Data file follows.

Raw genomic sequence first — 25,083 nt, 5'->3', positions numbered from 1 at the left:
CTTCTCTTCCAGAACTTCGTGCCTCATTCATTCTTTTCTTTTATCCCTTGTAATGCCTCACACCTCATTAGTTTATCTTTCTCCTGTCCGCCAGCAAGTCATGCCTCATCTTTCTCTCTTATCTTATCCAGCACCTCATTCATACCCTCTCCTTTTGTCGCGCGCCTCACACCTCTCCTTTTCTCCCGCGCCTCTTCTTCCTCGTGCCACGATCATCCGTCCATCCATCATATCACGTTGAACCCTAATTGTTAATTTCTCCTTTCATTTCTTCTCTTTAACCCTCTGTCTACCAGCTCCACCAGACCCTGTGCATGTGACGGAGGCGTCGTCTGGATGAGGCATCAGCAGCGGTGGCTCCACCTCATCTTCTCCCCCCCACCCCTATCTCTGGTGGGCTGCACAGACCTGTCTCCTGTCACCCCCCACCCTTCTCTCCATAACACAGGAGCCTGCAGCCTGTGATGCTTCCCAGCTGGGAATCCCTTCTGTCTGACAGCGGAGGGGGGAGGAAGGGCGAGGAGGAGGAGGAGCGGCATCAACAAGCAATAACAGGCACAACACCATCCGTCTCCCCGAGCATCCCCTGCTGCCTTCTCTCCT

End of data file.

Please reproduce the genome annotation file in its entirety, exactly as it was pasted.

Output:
Raw genomic sequence first — 25,083 nt, 5'->3', positions numbered from 1 at the left:
CTTCTCTTCCAGAACTTCGTGCCTCATTCATTCTTTTCTTTTATCCCTTGTAATGCCTCACACCTCATTAGTTTATCTTTCTCCTGTCCGCCAGCAAGTCATGCCTCATCTTTCTCTCTTATCTTATCCAGCACCTCATTCATACCCTCTCCTTTTGTCGCGCGCCTCACACCTCTCCTTTTCTCCCGCGCCTCTTCTTCCTCGTGCCACGATCATCCGTCCATCCATCATATCACGTTGAACCCTAATTGTTAATTTCTCCTTTCATTTCTTCTCTTTAACCCTCTGTCTACCAGCTCCACCAGACCCTGTGCATGTGACGGAGGCGTCGTCTGGATGAGGCATCAGCAGCGGTGGCTCCACCTCATCTTCTCCCCCCCACCCCTATCTCTGGTGGGCTGCACAGACCTGTCTCCTGTCACCCCCCACCCTTCTCTCCATAACACAGGAGCCTGCAGCCTGTGATGCTTCCCAGCTGGGAATCCCTTCTGTCTGACAGCGGAGGGGGGAGGAAGGGCGAGGAGGAGGAGGAGCGGCATCAACAAGCAATAACAGGCACAACACCATCCGTCTCCCCGAGCATCCCCTGCTGCCTTCTCTCCT